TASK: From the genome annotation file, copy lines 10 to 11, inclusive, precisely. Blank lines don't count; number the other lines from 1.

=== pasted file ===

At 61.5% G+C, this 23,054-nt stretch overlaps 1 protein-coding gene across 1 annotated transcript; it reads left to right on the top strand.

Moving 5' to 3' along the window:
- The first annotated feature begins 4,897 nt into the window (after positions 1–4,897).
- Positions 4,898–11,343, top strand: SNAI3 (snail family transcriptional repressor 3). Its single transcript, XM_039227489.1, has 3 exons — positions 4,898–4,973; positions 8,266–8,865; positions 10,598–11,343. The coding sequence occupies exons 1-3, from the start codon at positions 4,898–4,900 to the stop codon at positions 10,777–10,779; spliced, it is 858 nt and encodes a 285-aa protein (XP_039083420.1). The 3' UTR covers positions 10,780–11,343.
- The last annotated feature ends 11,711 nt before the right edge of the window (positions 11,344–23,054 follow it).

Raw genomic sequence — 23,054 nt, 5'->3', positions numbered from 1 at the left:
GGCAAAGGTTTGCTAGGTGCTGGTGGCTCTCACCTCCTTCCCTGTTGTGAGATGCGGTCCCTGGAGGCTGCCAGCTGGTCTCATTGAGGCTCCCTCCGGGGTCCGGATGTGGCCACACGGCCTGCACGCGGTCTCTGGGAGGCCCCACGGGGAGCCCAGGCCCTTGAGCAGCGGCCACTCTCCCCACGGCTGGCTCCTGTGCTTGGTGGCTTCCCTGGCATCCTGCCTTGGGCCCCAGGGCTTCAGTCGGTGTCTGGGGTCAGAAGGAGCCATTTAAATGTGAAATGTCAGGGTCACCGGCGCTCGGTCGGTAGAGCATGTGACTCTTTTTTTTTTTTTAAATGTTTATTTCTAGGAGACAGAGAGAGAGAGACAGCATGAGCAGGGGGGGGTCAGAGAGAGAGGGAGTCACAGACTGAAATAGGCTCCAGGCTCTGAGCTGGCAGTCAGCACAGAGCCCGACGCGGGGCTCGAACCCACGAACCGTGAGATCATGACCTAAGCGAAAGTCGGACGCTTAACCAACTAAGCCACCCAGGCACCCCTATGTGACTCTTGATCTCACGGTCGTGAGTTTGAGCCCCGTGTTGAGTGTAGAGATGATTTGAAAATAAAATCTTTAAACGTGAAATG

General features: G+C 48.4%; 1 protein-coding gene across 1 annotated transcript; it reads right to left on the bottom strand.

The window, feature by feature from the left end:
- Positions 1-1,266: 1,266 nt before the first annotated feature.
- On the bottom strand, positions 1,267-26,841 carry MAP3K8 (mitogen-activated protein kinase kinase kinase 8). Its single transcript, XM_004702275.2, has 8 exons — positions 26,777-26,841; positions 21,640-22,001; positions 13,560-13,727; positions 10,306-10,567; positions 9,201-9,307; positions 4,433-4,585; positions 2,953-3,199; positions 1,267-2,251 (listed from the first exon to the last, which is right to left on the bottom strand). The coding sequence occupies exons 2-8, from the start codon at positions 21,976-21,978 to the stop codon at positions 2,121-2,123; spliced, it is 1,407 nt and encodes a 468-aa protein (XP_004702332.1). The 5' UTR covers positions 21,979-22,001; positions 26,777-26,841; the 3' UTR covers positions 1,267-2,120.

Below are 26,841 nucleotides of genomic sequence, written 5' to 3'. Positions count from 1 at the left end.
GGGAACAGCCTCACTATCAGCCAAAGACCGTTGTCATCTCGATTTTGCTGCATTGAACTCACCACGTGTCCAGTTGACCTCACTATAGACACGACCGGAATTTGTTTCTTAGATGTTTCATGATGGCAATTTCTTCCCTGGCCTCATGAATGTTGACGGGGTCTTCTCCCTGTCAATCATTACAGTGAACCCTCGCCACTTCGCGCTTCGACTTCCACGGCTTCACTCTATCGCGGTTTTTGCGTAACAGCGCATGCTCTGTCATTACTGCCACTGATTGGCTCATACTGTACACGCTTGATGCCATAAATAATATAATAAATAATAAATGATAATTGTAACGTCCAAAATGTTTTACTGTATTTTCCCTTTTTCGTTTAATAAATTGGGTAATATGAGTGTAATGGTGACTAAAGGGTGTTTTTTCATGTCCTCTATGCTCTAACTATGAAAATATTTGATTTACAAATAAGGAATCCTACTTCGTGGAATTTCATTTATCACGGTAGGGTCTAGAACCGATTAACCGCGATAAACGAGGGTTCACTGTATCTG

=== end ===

- Positions 1-1,266: 1,266 nt before the first annotated feature.
- On the bottom strand, positions 1,267-26,841 carry MAP3K8 (mitogen-activated protein kinase kinase kinase 8). Its single transcript, XM_004702275.2, has 8 exons — positions 26,777-26,841; positions 21,640-22,001; positions 13,560-13,727; positions 10,306-10,567; positions 9,201-9,307; positions 4,433-4,585; positions 2,953-3,199; positions 1,267-2,251 (listed from the first exon to the last, which is right to left on the bottom strand). The coding sequence occupies exons 2-8, from the start codon at positions 21,976-21,978 to the stop codon at positions 2,121-2,123; spliced, it is 1,407 nt and encodes a 468-aa protein (XP_004702332.1). The 5' UTR covers positions 21,979-22,001; positions 26,777-26,841; the 3' UTR covers positions 1,267-2,120.